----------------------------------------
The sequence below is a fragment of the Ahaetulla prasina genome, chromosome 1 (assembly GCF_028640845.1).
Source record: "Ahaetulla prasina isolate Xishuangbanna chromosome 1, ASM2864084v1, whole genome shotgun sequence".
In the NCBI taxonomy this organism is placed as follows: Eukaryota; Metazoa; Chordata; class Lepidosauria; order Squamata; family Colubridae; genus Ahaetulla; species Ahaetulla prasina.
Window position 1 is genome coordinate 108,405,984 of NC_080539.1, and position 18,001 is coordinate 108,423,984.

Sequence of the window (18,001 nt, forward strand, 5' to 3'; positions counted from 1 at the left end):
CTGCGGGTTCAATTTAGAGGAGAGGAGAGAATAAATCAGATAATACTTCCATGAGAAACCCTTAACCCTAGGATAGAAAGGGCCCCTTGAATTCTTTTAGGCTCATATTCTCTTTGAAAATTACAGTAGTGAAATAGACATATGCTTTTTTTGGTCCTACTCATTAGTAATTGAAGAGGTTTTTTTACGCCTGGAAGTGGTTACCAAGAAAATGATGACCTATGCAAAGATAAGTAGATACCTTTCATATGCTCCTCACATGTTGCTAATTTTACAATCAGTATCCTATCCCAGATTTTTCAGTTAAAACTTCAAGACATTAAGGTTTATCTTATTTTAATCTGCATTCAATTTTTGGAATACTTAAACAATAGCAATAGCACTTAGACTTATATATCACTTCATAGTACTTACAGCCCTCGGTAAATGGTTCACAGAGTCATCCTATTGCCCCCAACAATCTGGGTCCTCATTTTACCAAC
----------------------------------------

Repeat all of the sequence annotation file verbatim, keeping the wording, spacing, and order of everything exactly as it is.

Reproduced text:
The sequence below is a fragment of the Ahaetulla prasina genome, chromosome 1 (assembly GCF_028640845.1).
Source record: "Ahaetulla prasina isolate Xishuangbanna chromosome 1, ASM2864084v1, whole genome shotgun sequence".
In the NCBI taxonomy this organism is placed as follows: Eukaryota; Metazoa; Chordata; class Lepidosauria; order Squamata; family Colubridae; genus Ahaetulla; species Ahaetulla prasina.
Window position 1 is genome coordinate 108,405,984 of NC_080539.1, and position 18,001 is coordinate 108,423,984.

Sequence of the window (18,001 nt, forward strand, 5' to 3'; positions counted from 1 at the left end):
CTGCGGGTTCAATTTAGAGGAGAGGAGAGAATAAATCAGATAATACTTCCATGAGAAACCCTTAACCCTAGGATAGAAAGGGCCCCTTGAATTCTTTTAGGCTCATATTCTCTTTGAAAATTACAGTAGTGAAATAGACATATGCTTTTTTTGGTCCTACTCATTAGTAATTGAAGAGGTTTTTTTACGCCTGGAAGTGGTTACCAAGAAAATGATGACCTATGCAAAGATAAGTAGATACCTTTCATATGCTCCTCACATGTTGCTAATTTTACAATCAGTATCCTATCCCAGATTTTTCAGTTAAAACTTCAAGACATTAAGGTTTATCTTATTTTAATCTGCATTCAATTTTTGGAATACTTAAACAATAGCAATAGCACTTAGACTTATATATCACTTCATAGTACTTACAGCCCTCGGTAAATGGTTCACAGAGTCATCCTATTGCCCCCAACAATCTGGGTCCTCATTTTACCAAC